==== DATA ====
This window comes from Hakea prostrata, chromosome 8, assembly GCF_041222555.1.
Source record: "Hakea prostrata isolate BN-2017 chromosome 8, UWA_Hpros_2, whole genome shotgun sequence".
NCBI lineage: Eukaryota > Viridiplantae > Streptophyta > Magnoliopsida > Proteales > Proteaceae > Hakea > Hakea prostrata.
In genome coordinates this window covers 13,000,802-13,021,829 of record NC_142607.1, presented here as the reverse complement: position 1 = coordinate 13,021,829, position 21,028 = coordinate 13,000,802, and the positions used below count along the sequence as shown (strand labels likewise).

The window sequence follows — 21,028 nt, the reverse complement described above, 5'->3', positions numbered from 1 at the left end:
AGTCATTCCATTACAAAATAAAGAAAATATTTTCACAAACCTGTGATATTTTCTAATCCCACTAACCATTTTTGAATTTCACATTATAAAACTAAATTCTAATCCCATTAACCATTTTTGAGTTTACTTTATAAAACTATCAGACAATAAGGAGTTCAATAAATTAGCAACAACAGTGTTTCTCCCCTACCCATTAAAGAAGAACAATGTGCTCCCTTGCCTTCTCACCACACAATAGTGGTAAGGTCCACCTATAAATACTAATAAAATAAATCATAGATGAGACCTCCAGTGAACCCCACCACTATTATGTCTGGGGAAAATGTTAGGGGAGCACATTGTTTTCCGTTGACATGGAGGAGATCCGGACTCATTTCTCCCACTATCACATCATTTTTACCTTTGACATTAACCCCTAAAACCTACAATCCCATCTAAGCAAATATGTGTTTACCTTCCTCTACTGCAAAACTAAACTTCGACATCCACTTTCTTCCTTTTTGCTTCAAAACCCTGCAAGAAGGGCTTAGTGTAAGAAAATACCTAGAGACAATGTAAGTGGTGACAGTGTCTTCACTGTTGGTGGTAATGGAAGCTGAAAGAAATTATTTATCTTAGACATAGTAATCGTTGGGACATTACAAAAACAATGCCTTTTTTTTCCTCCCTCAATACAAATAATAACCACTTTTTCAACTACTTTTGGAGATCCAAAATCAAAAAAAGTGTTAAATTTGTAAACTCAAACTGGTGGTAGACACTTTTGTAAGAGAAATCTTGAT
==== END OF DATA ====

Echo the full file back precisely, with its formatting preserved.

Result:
This window comes from Hakea prostrata, chromosome 8, assembly GCF_041222555.1.
Source record: "Hakea prostrata isolate BN-2017 chromosome 8, UWA_Hpros_2, whole genome shotgun sequence".
NCBI lineage: Eukaryota > Viridiplantae > Streptophyta > Magnoliopsida > Proteales > Proteaceae > Hakea > Hakea prostrata.
In genome coordinates this window covers 13,000,802-13,021,829 of record NC_142607.1, presented here as the reverse complement: position 1 = coordinate 13,021,829, position 21,028 = coordinate 13,000,802, and the positions used below count along the sequence as shown (strand labels likewise).

The window sequence follows — 21,028 nt, the reverse complement described above, 5'->3', positions numbered from 1 at the left end:
AGTCATTCCATTACAAAATAAAGAAAATATTTTCACAAACCTGTGATATTTTCTAATCCCACTAACCATTTTTGAATTTCACATTATAAAACTAAATTCTAATCCCATTAACCATTTTTGAGTTTACTTTATAAAACTATCAGACAATAAGGAGTTCAATAAATTAGCAACAACAGTGTTTCTCCCCTACCCATTAAAGAAGAACAATGTGCTCCCTTGCCTTCTCACCACACAATAGTGGTAAGGTCCACCTATAAATACTAATAAAATAAATCATAGATGAGACCTCCAGTGAACCCCACCACTATTATGTCTGGGGAAAATGTTAGGGGAGCACATTGTTTTCCGTTGACATGGAGGAGATCCGGACTCATTTCTCCCACTATCACATCATTTTTACCTTTGACATTAACCCCTAAAACCTACAATCCCATCTAAGCAAATATGTGTTTACCTTCCTCTACTGCAAAACTAAACTTCGACATCCACTTTCTTCCTTTTTGCTTCAAAACCCTGCAAGAAGGGCTTAGTGTAAGAAAATACCTAGAGACAATGTAAGTGGTGACAGTGTCTTCACTGTTGGTGGTAATGGAAGCTGAAAGAAATTATTTATCTTAGACATAGTAATCGTTGGGACATTACAAAAACAATGCCTTTTTTTTCCTCCCTCAATACAAATAATAACCACTTTTTCAACTACTTTTGGAGATCCAAAATCAAAAAAAGTGTTAAATTTGTAAACTCAAACTGGTGGTAGACACTTTTGTAAGAGAAATCTTGAT